In celebrating Pentecost, the day the Church of Christ was birthed, we want to stand with and for all those who are part of the persecuted church. We hear frequent stories of incredible suffering, cost and sacrifice, and all of this is being exacerbated since the Covid-19 pandemic.
I want to draw your attention to two countries today that we can pray for, but please also pray for other parts of the world. As we thank God afresh for our religious freedom, we pray in earnest for those who don’t have it. ‘Remember those in prison as if you were their fellow prisoners, and those who are mistreated as if you yourselves were suffering.’ (Hebrews 13v3)
The 2020 World Watch List revealed that 1 in 8 Christians worldwide are persecuted for their faith, a figure that has risen in recent years.
North Korea has been the No. 1 most dangerous country for Christians for 19 consecutive years. Christians are spied on, abused, and imprisoned for their faith. Open Doors estimates that 50,000 secret believers live within the walls of the country’s intricate prison system.
North Korea is often in the news for the political actions and human rights violations of its regime. There is serious concern that a COVID-19 outbreak would lead to devastating results—in a country with little healthcare and dilapidated hospitals. So far, North Korea has yet to confirm any cases. “I humbly request your prayers for the North Korean people—my people,” A former prisoner shares. “Pray for the vision to open the hearts to care for the people they lead, particularly the children and the elderly.”
Christians in India face horrific levels of violence from extremists, with thousands of attacks taking place every year. Several states in India have adopted anti-conversion laws, and the BJP (Bharatiya Janata Party – the ruling political party) have made it clear that they would like to make these laws nationwide. Such laws are often used as an excuse to disrupt church services and harass Christians and make it incredibly dangerous for Christians to share their faith with others.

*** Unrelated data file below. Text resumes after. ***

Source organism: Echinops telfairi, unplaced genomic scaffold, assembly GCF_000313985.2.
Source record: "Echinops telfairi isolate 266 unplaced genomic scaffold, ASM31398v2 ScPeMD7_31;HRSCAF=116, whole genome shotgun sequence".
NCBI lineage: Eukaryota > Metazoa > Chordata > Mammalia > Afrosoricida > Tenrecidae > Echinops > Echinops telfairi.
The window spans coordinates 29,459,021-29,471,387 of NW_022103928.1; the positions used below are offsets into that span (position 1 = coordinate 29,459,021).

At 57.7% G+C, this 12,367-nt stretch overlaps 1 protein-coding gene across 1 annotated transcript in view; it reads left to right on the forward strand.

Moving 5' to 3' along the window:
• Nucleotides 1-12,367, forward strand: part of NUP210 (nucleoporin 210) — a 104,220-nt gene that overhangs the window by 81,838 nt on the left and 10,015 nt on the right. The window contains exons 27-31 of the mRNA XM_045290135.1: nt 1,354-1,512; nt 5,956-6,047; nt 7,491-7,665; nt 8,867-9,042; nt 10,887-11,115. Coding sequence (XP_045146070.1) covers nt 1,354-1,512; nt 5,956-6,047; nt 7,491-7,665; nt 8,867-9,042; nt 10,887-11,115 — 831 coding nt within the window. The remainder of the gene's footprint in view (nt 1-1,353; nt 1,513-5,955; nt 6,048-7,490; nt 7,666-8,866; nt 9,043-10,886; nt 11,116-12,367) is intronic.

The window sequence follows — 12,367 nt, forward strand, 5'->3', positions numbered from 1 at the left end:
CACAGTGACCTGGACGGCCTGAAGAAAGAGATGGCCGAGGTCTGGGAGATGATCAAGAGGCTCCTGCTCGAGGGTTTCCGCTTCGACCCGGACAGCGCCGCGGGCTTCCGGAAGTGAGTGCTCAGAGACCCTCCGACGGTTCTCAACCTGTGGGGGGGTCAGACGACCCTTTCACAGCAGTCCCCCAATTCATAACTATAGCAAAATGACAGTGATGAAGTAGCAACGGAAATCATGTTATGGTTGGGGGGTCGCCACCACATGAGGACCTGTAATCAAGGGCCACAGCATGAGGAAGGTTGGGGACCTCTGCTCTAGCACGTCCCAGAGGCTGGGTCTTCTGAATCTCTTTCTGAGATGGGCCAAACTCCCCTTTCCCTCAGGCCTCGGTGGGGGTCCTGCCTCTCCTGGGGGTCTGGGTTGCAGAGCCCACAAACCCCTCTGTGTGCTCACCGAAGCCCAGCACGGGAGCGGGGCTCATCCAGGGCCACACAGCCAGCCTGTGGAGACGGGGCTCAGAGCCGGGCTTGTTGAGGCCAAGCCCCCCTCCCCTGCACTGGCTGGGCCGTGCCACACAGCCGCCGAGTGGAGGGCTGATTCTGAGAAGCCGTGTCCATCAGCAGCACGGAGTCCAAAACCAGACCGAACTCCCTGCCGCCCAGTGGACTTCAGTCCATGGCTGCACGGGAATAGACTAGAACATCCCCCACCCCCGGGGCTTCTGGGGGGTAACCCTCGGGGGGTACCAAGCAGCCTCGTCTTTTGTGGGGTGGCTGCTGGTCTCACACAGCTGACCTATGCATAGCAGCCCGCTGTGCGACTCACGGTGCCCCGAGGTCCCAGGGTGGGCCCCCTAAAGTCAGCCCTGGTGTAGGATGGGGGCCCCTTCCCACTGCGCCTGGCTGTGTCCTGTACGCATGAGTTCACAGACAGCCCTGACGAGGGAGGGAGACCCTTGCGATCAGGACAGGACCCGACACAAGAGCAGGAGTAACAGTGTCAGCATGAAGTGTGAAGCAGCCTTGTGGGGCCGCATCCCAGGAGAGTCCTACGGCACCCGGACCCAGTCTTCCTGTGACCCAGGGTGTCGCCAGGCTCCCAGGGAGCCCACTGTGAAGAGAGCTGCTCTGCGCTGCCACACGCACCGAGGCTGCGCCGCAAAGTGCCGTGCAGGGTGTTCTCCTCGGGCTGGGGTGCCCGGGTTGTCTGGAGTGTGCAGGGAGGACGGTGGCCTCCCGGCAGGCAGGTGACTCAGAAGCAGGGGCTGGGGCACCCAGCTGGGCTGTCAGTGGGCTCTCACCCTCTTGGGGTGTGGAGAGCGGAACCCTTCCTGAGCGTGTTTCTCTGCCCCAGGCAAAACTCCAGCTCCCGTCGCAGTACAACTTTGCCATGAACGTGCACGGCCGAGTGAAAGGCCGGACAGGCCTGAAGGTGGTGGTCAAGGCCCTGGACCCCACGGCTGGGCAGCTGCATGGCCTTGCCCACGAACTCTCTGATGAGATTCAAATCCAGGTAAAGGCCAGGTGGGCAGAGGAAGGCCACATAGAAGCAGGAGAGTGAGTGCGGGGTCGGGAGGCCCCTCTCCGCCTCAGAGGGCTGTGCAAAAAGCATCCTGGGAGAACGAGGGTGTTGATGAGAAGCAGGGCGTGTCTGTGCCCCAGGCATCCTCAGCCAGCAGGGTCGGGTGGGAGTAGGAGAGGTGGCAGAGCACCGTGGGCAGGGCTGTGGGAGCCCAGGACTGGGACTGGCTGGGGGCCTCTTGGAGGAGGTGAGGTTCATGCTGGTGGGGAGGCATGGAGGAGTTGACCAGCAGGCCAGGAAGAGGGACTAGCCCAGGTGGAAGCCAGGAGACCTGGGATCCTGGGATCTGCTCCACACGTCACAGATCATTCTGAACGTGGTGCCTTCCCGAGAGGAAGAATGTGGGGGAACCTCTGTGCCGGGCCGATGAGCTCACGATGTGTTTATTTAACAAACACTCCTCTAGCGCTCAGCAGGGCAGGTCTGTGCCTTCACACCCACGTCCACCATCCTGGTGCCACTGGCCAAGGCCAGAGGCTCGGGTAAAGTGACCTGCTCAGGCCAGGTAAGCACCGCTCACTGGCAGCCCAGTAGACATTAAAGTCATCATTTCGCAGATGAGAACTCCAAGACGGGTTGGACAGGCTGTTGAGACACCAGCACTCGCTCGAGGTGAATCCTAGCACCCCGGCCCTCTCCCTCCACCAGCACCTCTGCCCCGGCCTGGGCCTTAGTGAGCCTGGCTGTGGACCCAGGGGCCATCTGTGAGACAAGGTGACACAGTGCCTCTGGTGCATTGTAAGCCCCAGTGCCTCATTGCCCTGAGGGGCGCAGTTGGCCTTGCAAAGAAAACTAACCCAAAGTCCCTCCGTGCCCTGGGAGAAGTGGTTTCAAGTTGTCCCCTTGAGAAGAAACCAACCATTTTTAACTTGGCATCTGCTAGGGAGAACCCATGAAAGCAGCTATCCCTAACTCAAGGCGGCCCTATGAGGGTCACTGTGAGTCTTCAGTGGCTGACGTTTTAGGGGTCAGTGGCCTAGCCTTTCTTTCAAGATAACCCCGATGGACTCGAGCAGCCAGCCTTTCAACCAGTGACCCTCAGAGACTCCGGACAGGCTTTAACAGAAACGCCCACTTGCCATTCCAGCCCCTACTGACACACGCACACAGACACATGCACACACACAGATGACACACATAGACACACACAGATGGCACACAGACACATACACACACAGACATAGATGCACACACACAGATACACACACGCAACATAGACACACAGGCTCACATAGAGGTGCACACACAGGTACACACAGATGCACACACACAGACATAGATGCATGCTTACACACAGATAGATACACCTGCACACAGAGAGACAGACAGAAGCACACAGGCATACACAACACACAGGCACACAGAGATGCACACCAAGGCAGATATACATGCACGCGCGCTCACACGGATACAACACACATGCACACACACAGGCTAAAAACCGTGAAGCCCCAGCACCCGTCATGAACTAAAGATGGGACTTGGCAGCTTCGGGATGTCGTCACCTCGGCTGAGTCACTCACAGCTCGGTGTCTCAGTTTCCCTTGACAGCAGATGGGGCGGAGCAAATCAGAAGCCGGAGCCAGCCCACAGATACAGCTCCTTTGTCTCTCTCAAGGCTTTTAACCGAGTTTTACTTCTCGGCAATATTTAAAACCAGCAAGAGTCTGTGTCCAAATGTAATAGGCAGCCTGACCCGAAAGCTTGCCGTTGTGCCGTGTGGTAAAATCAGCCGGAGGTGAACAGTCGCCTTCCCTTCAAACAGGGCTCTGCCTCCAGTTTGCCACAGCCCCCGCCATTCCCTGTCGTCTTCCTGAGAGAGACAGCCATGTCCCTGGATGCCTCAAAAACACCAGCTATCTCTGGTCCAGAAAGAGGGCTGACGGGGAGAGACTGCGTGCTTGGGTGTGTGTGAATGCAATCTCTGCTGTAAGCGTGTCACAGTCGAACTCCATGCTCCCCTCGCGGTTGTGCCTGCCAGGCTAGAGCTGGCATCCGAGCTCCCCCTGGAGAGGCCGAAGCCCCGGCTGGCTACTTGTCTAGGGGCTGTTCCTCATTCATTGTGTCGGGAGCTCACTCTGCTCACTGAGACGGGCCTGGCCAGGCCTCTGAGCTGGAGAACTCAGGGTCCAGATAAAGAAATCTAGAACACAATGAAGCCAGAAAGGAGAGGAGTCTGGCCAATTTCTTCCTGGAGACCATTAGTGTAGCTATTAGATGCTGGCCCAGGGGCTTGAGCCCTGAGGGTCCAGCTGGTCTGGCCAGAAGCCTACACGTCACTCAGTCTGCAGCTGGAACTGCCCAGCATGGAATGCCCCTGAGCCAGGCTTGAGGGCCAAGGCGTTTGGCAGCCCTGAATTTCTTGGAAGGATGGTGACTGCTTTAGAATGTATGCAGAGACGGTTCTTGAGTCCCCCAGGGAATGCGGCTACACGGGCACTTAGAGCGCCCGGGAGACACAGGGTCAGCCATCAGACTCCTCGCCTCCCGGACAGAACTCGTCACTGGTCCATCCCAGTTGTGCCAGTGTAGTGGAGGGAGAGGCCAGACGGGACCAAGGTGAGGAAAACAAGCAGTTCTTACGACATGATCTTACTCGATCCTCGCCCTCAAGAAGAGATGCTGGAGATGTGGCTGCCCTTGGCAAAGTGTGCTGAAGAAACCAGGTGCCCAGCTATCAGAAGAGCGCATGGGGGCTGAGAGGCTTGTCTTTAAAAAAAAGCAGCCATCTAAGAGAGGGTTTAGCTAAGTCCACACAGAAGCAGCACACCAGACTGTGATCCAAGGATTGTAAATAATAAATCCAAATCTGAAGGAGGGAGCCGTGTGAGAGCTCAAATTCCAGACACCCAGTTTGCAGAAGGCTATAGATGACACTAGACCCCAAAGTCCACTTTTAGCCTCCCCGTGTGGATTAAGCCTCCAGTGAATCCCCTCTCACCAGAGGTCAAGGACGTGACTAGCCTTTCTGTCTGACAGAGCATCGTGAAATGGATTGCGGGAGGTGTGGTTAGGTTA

Hundreds of thousands of persecuted Christians in India are being severely affected. As previously shared, the lockdown is having a devastating effect on the huge number of Indians who are daily wage labourers and now can’t get food. As another Open Doors partner shared, “In the slum areas people are now totally dependent upon the food being distributed by the government and social organisations. We constantly receive calls and messages from Christian communities where people have no food for their children or family members. It is heart-breaking to hear about the difficulties our brothers and sisters are going through”.
India’s poorest communities – where many of the country’s Christians live – are also particularly vulnerable to the virus. There’s no space for social distancing in a slum, and hygiene levels are always low. “Masks and sanitisers would be a luxury for them,” says an Open Doors partner. “They don’t have even one proper set of clothes to cover their bodies, nor soap to wash their hands.”
In many cases, even before the lockdown, Christians in India were denied access to water, education, or government rations on the basis of their faith. In Jharkhand, for instance, Christians were made to use a river used for sewerage for their drinking water. In another town, Hindu extremists put a picture of a Hindu god on the local water pump for drinking water and said Christians couldn’t use it. This will only get worse during this current crisis. Please remember them in prayer.
This article was complied with information from Open Doors - https://www.opendoorsuk.org/